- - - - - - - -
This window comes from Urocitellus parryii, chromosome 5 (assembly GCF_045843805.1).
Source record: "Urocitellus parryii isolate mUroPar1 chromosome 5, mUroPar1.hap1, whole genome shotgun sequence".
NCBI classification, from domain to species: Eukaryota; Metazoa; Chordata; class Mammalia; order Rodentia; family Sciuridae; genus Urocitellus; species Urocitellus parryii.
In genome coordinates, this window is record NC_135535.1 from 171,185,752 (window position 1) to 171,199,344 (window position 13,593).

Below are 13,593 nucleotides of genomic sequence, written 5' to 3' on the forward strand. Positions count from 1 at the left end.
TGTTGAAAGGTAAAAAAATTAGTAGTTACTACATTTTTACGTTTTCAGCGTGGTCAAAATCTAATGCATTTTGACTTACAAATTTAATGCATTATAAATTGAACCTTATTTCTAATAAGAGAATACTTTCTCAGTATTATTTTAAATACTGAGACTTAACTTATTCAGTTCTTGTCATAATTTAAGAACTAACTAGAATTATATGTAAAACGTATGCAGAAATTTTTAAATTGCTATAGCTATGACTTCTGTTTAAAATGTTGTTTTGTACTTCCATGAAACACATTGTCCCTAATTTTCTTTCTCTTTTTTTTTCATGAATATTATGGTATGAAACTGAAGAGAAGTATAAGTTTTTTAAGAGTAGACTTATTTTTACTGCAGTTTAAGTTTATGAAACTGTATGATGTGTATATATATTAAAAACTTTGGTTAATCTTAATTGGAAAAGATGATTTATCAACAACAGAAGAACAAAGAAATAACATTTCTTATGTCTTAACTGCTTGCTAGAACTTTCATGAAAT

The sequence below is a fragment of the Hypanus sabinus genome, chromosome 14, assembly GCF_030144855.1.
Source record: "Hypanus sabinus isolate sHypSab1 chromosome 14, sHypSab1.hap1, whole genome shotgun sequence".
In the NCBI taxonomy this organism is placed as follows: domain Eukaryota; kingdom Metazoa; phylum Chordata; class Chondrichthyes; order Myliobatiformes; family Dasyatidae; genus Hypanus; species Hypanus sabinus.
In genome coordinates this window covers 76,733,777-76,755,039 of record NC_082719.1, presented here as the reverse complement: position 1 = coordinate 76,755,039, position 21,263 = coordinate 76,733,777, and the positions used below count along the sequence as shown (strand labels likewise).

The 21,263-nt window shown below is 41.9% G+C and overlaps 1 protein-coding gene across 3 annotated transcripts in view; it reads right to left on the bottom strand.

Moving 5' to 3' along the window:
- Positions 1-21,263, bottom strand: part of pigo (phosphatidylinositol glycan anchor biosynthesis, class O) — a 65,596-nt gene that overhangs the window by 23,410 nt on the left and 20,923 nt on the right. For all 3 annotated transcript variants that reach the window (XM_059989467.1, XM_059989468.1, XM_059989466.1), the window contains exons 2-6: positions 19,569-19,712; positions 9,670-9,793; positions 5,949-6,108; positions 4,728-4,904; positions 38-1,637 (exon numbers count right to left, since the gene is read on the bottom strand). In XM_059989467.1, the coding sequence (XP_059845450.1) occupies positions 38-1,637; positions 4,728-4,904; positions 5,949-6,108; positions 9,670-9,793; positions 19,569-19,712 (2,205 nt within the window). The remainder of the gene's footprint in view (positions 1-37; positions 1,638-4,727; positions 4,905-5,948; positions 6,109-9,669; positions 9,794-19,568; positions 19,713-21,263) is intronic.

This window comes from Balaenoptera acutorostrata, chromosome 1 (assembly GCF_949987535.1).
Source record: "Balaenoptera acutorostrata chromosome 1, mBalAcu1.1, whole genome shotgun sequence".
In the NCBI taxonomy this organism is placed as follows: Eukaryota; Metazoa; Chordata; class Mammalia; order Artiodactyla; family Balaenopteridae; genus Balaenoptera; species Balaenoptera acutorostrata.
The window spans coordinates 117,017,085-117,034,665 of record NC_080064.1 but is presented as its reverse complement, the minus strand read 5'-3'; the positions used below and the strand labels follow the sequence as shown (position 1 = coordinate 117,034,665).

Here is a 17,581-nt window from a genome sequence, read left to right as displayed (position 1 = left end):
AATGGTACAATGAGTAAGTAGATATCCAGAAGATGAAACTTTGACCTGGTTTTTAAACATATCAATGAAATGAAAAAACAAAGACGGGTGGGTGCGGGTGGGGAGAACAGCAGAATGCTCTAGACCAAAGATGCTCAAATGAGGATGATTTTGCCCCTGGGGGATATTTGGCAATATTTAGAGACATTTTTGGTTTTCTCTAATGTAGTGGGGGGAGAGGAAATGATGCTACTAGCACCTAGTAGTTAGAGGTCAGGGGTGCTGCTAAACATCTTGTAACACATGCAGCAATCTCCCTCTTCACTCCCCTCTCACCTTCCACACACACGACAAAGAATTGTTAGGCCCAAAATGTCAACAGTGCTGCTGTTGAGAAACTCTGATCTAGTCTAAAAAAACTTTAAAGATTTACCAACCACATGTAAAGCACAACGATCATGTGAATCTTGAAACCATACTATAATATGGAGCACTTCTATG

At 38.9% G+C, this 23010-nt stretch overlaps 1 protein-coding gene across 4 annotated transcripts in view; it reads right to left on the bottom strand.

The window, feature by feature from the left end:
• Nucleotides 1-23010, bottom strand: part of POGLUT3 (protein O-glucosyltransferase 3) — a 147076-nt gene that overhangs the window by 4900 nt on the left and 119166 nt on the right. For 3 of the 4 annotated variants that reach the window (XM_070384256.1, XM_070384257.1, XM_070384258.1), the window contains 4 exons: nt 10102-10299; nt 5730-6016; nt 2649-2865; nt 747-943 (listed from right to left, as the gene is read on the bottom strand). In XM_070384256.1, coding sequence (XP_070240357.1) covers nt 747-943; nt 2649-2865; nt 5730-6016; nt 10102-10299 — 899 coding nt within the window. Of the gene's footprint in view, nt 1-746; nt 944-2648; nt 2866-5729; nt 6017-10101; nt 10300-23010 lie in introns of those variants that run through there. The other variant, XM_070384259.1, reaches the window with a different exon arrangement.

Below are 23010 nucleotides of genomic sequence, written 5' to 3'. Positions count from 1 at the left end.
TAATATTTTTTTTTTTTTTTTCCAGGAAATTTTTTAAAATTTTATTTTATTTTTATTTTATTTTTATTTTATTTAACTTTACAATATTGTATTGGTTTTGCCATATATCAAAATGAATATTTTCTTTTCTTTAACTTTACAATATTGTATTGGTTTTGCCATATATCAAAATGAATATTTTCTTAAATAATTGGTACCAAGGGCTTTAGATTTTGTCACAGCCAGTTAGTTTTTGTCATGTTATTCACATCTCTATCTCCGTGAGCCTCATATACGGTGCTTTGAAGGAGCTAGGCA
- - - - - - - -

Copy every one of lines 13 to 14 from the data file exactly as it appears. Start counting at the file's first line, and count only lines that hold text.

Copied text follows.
- Positions 1-21,263, bottom strand: part of pigo (phosphatidylinositol glycan anchor biosynthesis, class O) — a 65,596-nt gene that overhangs the window by 23,410 nt on the left and 20,923 nt on the right. For all 3 annotated transcript variants that reach the window (XM_059989467.1, XM_059989468.1, XM_059989466.1), the window contains exons 2-6: positions 19,569-19,712; positions 9,670-9,793; positions 5,949-6,108; positions 4,728-4,904; positions 38-1,637 (exon numbers count right to left, since the gene is read on the bottom strand). In XM_059989467.1, the coding sequence (XP_059845450.1) occupies positions 38-1,637; positions 4,728-4,904; positions 5,949-6,108; positions 9,670-9,793; positions 19,569-19,712 (2,205 nt within the window). The remainder of the gene's footprint in view (positions 1-37; positions 1,638-4,727; positions 4,905-5,948; positions 6,109-9,669; positions 9,794-19,568; positions 19,713-21,263) is intronic.

This window comes from Balaenoptera acutorostrata, chromosome 1 (assembly GCF_949987535.1).